THE 2008 NATIONAL APOLOGY TO THE STOLEN GENERATIONS WAS MET WITH JUBILANT acclamation from across the country, generating a collective wave of optimism that Australia could be a better place that it had been, even if this was a ‘largely symbolic’ event. Nine years on, the Apology’s promise to make Indigenous and non-Indigenous Australians equal partners by ‘closing the gap’ in health and life-expectation has spectacularly failed in all areas bar one,1 while the nation stalls yet again on questions of formal recognition of the first Australians in its handling of the campaign for a referendum on constitutional. What happened to the hope of a better future generated by the Apology as a national politico-media event? What role does Indigenous art and film play as forms of Indigenous remembrance in the post-apology era?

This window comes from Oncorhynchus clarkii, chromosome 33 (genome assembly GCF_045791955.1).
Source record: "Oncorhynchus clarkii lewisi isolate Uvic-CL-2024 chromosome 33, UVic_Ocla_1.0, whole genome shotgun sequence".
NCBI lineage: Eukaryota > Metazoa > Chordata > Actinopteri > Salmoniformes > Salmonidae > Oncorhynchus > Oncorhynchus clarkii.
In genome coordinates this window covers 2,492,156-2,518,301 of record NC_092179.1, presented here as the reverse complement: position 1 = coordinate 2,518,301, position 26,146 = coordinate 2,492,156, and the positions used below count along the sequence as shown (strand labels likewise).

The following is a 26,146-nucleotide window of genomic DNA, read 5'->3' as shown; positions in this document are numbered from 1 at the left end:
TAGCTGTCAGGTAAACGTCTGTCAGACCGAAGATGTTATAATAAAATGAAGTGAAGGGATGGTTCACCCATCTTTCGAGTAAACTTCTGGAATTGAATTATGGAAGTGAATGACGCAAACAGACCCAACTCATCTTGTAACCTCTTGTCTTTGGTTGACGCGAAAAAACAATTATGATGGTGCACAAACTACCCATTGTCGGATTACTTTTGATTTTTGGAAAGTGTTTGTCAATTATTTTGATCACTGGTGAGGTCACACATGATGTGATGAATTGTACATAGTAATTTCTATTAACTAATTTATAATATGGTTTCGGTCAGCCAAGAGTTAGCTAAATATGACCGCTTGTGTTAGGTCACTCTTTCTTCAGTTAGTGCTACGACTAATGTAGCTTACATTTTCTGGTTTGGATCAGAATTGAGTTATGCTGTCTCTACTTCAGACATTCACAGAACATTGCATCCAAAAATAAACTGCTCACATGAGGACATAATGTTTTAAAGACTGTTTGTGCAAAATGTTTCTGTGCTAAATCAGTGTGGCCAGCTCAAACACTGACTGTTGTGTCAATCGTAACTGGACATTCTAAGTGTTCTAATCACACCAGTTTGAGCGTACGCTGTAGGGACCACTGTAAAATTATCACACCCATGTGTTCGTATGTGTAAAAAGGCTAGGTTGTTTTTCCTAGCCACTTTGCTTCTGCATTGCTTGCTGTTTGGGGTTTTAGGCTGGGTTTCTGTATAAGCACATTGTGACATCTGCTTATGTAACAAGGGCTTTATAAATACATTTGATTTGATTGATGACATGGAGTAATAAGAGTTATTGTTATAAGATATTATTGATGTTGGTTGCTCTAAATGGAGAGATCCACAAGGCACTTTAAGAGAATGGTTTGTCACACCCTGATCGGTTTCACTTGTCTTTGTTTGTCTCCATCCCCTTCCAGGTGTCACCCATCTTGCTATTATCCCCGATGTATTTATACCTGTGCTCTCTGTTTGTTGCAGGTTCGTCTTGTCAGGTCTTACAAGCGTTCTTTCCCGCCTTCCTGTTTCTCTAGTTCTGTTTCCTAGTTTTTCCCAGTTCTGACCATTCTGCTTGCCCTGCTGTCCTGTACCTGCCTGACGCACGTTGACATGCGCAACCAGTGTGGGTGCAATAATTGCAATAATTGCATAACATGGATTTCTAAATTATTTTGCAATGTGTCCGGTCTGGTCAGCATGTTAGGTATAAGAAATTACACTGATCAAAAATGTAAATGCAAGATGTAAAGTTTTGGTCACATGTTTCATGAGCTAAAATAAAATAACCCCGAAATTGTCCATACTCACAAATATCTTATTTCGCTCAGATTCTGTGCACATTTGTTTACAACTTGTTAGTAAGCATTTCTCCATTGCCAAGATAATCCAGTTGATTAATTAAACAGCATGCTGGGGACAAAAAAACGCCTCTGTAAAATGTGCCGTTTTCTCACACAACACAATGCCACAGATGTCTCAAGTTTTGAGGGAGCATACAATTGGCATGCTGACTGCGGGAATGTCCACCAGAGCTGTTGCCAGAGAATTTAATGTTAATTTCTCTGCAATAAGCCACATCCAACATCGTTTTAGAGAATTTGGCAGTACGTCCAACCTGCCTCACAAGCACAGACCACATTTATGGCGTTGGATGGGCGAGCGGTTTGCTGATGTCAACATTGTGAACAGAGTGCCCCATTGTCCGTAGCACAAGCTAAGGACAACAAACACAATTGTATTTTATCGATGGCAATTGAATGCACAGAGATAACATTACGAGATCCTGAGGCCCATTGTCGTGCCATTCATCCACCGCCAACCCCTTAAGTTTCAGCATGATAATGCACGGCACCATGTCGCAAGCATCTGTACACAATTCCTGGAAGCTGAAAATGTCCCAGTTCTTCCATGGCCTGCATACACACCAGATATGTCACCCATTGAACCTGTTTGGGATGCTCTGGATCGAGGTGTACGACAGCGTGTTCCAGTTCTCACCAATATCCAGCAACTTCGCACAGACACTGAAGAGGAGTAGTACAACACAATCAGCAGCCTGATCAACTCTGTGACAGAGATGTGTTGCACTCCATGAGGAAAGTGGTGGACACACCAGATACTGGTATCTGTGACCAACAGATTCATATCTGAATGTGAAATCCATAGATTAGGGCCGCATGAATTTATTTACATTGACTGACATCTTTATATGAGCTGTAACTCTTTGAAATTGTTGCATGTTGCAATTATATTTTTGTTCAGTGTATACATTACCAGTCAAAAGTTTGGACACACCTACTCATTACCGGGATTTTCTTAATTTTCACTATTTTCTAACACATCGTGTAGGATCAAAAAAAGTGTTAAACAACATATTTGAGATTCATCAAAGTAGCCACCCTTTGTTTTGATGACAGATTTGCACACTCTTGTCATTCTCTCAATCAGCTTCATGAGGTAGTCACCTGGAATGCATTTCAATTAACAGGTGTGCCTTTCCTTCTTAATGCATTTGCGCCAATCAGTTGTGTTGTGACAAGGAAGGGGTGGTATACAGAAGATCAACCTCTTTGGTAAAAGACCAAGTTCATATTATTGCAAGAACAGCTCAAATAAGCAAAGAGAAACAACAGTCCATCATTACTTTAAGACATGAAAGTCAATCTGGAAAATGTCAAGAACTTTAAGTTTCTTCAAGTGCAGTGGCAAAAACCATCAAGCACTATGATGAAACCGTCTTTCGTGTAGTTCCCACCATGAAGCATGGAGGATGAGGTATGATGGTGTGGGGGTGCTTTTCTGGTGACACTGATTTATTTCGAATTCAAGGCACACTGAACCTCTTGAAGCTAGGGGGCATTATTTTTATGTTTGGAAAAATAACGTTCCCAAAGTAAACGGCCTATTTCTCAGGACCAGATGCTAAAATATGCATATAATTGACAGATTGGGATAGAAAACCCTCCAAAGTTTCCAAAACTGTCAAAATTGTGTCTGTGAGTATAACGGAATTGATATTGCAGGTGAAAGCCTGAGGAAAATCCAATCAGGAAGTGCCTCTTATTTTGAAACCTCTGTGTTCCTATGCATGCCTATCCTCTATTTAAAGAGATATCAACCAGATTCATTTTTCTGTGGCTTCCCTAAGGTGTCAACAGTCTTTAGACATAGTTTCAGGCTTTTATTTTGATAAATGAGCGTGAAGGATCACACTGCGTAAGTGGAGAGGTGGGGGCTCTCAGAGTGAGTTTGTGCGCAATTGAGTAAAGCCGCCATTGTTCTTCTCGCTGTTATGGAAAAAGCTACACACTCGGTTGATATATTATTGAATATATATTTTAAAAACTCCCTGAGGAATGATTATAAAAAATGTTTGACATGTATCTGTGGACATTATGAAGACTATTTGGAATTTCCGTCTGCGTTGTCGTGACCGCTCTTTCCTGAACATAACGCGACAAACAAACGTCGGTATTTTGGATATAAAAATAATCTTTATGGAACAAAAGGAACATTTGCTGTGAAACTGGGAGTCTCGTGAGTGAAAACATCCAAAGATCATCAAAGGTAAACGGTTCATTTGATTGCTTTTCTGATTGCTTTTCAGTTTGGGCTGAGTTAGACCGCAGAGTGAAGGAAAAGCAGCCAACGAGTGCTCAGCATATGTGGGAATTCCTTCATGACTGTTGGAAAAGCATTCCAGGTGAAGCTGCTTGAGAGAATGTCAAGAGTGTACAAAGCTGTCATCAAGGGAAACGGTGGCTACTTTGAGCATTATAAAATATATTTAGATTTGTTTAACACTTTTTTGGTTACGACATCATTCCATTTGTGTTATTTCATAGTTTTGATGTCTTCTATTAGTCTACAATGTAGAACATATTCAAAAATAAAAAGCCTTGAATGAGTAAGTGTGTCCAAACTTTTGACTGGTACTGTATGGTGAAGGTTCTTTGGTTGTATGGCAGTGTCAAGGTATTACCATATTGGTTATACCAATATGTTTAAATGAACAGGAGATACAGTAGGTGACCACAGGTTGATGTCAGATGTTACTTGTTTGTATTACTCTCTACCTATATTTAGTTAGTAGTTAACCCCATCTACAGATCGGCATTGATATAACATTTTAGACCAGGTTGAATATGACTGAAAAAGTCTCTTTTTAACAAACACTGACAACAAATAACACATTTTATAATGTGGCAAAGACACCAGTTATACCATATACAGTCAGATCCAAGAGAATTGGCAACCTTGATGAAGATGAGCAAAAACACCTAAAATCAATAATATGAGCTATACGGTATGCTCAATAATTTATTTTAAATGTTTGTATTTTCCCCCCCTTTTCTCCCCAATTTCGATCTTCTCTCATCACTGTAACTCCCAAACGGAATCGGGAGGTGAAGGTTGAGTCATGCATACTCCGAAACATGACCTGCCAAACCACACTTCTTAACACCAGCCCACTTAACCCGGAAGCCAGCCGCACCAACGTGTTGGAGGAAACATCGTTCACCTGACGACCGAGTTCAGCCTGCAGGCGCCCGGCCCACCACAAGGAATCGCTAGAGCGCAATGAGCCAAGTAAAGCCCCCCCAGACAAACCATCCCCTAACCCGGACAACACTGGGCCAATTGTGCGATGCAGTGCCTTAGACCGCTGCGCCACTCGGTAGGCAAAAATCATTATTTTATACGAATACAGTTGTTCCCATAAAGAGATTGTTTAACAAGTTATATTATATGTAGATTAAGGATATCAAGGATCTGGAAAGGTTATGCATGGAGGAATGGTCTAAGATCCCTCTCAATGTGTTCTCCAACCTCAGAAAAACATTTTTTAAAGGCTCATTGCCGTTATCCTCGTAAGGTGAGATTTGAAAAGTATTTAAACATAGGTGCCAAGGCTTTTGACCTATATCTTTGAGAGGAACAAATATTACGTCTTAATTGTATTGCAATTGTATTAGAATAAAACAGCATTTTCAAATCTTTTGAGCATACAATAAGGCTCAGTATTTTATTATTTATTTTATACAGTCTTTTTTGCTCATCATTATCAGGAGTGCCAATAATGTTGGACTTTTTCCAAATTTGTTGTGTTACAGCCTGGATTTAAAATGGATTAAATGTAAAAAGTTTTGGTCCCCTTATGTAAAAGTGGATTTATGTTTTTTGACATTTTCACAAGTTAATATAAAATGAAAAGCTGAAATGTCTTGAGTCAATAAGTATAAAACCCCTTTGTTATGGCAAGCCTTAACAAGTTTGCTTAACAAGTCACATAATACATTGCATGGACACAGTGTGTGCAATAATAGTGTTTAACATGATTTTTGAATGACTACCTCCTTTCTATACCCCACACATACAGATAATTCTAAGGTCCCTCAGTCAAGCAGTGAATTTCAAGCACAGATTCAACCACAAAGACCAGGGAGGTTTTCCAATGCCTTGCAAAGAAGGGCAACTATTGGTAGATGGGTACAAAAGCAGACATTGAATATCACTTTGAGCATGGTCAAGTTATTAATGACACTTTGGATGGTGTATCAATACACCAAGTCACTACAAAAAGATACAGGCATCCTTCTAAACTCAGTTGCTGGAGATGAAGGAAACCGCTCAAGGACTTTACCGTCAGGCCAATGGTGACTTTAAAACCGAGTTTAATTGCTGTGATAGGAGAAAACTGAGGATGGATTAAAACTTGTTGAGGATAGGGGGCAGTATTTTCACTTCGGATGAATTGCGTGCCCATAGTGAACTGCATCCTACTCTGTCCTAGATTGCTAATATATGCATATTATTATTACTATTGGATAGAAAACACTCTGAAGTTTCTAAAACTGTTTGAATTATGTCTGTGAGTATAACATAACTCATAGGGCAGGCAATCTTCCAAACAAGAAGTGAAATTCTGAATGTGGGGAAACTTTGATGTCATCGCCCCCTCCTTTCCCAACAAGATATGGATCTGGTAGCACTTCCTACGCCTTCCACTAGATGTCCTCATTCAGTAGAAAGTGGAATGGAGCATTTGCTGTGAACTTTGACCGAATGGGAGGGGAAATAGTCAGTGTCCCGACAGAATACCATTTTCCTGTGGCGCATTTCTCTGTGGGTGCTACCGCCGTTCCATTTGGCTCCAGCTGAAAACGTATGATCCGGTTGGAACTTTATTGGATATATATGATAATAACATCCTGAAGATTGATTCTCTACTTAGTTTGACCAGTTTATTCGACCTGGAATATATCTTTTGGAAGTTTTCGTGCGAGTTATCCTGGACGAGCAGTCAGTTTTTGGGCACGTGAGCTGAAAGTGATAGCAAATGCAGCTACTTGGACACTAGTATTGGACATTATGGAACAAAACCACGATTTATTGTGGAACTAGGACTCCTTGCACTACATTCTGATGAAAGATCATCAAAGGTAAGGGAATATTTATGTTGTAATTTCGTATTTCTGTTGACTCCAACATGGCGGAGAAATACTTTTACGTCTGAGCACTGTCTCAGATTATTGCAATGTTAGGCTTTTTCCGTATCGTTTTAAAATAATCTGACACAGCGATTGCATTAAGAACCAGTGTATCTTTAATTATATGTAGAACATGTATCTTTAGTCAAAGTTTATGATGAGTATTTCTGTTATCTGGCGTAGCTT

|Number of pages||16|
|Journal||Australian Humanities Review|
|Publication status||Published - 2017|